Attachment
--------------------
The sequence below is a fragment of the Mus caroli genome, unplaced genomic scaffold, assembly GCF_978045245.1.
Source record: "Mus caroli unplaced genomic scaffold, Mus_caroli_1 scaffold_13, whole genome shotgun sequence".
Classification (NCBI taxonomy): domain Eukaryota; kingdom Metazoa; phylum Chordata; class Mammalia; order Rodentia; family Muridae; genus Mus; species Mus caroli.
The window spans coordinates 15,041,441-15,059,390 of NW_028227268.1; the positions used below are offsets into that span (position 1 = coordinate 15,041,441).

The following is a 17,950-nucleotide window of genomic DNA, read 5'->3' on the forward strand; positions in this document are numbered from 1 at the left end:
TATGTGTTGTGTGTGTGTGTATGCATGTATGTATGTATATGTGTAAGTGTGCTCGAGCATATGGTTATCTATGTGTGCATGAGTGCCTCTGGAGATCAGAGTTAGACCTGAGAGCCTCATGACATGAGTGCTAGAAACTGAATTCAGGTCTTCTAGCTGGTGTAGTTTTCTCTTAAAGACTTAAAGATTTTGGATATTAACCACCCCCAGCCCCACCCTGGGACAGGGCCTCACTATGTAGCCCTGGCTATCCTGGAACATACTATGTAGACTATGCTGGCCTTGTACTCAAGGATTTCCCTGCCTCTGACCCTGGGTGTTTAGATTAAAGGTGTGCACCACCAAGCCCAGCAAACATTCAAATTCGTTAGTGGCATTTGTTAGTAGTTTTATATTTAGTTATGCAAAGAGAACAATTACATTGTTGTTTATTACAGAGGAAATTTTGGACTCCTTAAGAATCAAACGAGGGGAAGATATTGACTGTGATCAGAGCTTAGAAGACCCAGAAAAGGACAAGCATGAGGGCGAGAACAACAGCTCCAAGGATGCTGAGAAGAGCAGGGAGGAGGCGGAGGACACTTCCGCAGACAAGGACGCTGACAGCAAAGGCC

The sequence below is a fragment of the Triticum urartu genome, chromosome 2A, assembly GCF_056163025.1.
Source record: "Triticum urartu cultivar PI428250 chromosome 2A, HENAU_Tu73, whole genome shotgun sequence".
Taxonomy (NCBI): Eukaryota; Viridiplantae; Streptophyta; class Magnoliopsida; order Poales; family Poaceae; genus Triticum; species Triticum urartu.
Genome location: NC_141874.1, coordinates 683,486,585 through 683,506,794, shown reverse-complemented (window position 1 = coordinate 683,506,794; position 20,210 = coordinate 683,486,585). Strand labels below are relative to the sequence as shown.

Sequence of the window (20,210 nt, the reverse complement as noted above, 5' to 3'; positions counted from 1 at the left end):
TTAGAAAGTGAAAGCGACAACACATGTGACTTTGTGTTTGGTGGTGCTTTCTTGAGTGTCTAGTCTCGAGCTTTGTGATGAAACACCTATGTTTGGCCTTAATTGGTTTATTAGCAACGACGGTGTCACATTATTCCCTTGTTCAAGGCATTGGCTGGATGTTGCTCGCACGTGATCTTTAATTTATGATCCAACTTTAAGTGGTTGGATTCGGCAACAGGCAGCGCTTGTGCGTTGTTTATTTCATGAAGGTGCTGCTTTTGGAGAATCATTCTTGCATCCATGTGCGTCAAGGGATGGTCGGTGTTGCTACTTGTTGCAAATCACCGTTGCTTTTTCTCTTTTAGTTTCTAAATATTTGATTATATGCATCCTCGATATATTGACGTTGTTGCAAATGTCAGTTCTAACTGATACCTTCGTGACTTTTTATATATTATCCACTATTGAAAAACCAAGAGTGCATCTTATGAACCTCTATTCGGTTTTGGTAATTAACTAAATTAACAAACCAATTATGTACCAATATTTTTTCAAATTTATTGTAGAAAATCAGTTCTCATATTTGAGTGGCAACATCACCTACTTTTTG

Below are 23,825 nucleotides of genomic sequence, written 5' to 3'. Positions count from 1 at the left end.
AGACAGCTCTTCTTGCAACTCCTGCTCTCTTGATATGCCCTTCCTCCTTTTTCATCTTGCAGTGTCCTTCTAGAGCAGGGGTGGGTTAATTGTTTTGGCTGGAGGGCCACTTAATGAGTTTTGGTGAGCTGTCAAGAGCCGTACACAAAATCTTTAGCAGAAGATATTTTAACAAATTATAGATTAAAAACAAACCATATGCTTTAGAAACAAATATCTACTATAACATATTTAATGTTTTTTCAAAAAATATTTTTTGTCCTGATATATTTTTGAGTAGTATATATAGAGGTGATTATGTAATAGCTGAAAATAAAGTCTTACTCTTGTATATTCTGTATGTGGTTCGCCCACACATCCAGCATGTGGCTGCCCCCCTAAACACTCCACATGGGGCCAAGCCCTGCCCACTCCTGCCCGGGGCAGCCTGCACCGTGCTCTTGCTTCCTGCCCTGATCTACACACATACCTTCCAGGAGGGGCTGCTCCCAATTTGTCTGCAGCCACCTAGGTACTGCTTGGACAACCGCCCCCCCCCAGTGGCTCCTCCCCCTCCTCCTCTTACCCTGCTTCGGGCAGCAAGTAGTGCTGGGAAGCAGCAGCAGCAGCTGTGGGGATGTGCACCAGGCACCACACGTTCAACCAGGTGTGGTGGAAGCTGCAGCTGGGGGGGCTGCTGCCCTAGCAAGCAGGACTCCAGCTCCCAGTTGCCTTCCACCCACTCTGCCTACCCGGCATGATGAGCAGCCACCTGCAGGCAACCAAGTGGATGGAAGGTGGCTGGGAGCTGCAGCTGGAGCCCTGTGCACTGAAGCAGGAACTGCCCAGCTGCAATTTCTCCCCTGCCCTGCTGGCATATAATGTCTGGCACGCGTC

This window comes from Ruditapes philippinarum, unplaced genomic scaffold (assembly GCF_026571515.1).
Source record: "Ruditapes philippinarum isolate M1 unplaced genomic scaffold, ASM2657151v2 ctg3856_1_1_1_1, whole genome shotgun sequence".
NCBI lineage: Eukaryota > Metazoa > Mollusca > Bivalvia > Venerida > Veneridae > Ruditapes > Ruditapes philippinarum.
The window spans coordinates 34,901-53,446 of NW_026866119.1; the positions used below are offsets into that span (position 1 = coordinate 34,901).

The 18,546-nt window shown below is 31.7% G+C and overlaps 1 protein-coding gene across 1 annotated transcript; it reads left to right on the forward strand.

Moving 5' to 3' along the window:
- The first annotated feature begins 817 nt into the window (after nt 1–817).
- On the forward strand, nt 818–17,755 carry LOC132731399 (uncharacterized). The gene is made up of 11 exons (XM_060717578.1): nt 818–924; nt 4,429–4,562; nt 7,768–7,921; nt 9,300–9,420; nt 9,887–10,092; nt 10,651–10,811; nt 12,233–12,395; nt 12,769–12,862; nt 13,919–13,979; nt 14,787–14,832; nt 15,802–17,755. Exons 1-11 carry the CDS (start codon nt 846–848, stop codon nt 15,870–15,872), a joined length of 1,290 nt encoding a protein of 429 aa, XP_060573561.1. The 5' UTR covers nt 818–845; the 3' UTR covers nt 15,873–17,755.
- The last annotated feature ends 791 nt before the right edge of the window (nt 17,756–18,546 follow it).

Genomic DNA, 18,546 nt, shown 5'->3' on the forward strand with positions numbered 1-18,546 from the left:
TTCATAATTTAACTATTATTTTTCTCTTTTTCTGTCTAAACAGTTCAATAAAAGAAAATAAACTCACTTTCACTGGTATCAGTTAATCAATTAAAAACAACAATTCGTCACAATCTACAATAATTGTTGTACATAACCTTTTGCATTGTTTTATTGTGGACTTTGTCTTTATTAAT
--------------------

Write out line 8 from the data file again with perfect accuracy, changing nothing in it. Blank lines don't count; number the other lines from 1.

Source record: "Triticum urartu cultivar PI428250 chromosome 2A, HENAU_Tu73, whole genome shotgun sequence".